Study estimates cancer will cause an economic burden of $8.3 trillion worldwide from 2011 to 2030.
Held each year on Feb. 4, World Cancer Day aims to unite people from around the world to increase awareness of cancer in a positive and inspiring way.
With more than 8 million cancer deaths worldwide every year, the Union for International Cancer Control (UICC) hopes to encourage both groups and individuals to reflect on how they can help reduce the global burden of cancer. The group is using the tagline “We can. I can.” for World Cancer Day this year.
“It's an extraordinarily exciting day to see so many positive and inspirational stories emanate from social media and generally in the media, as a result of activities taken by the general public, cancer organizations, universities, governments, everyone,” Cary Adams, chief executive officer of the UICC, said in an interview with CURE.
“It's just a wonderful day to celebrate what we can achieve if we actually put our minds together against cancer.”
The first half of World Cancer Day’s tagline, “We can,” asks businesses and government organizations to reaffirm their commitment to public health. In a press release, UICC urges governments to engage in four specific actions:
“The solution to addressing cancer globally is held in the hands of individuals, and in the hands of groups, organizations and governments,” Adams says.
UICC says many cancers — up to 4.5 million every year — can be prevented with simple lifestyle interventions. “I can” encourages individuals to reduce their own cancer risk through actions such as stopping smoking, exercising more and reducing consumption of alcohol and red and processed meat.
UICC is also stressing the economic impact of cancer through World Cancer Day, as about half of the total number of cancer deaths this year will be of working age individuals (30 to 69 years old).
According to a study by the World Economic Forum and the Harvard School of Public Health, it is estimated that cancer will cause an economic burden of $8.3 trillion worldwide from 2011 to 2030. Total economic burden reflects medical costs (such as hospitalization or prescription drugs), non-medical costs (such as transportation) and income losses due to treatment or disability.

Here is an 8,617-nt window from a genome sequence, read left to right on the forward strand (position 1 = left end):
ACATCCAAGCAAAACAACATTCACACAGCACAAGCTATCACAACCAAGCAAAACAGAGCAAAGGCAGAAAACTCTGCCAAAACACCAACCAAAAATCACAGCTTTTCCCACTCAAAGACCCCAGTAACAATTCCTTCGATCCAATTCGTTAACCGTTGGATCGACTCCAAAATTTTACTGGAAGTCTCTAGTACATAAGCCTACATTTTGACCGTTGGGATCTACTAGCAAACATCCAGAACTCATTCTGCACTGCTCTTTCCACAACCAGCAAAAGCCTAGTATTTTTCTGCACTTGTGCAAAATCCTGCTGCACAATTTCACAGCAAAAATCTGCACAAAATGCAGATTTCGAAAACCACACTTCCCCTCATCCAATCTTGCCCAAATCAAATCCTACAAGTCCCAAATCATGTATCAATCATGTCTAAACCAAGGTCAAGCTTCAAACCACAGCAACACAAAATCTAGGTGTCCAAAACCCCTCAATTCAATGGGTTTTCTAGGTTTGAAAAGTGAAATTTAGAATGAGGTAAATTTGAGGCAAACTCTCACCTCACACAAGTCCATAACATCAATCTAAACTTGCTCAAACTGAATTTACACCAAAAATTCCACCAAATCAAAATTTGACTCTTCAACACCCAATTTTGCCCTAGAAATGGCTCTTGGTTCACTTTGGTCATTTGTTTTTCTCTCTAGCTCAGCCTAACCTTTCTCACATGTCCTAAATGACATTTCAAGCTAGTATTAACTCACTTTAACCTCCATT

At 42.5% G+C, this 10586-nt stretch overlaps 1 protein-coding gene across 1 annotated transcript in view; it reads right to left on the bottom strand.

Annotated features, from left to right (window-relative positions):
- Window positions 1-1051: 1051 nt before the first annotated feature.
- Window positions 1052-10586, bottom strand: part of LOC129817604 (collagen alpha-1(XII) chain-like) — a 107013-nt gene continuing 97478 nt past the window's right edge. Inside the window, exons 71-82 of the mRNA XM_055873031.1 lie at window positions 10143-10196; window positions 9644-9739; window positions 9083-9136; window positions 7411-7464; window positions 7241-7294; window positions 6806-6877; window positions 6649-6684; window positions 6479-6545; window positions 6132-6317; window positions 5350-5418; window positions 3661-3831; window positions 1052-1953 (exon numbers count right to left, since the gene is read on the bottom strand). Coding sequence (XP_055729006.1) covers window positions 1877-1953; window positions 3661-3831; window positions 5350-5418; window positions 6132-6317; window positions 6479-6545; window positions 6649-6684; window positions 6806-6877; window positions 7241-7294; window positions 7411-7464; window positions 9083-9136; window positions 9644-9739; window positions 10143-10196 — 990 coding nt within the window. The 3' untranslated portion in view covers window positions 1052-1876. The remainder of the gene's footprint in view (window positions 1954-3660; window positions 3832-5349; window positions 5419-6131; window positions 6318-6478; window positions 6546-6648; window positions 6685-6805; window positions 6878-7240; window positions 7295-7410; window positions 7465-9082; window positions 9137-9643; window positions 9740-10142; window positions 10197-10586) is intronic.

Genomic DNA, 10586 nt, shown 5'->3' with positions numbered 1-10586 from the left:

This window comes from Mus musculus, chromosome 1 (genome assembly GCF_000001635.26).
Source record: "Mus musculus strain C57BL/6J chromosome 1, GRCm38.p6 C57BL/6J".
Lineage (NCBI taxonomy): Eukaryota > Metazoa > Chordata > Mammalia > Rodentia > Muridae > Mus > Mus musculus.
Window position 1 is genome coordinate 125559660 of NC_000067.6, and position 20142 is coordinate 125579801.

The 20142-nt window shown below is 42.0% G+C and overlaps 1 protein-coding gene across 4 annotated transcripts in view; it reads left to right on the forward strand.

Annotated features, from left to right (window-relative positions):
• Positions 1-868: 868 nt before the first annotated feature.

Adams says the economic impact of cancer can be reduced by improving detection, treatment and palliative care.
“In order to address the economic impact of cancer on all countries' economic growth and social development, we need to put funding in now to address the causes of cancer, to improve the detection of cancer and, in time, improve the treatment of cancer so people live a fuller and healthier life,” Adams says.
In recent weeks, a new White House task force headed by Vice President Joe Biden has begun to construct plans for a “moonshot” to cure cancer. The first steps of this plan includes doubling the current rate of research — to complete five years of gains that might otherwise take a decade or more.
This “moonshot” fits right in with the goals of UICC and World Cancer Day, Adams says.
“From my perspective, it is an important statement of priority and intent and a hope that inspires others, within the U.S. and around the world [...] to commit equal amounts to help this research for treatments for cancer,” Adams says.
Whether it is just one day of the year or one initiative by the government of one country, Adams says, anything can become a catalyst for greater change in cancer care.
“[World Cancer Day] is the one day in the year when everyone — literally everyone in every country — (has the chance to) come together and say something or do something about cancer.”
This article originally appeared in CURE, a sister publication of Specialty Pharmacy Times.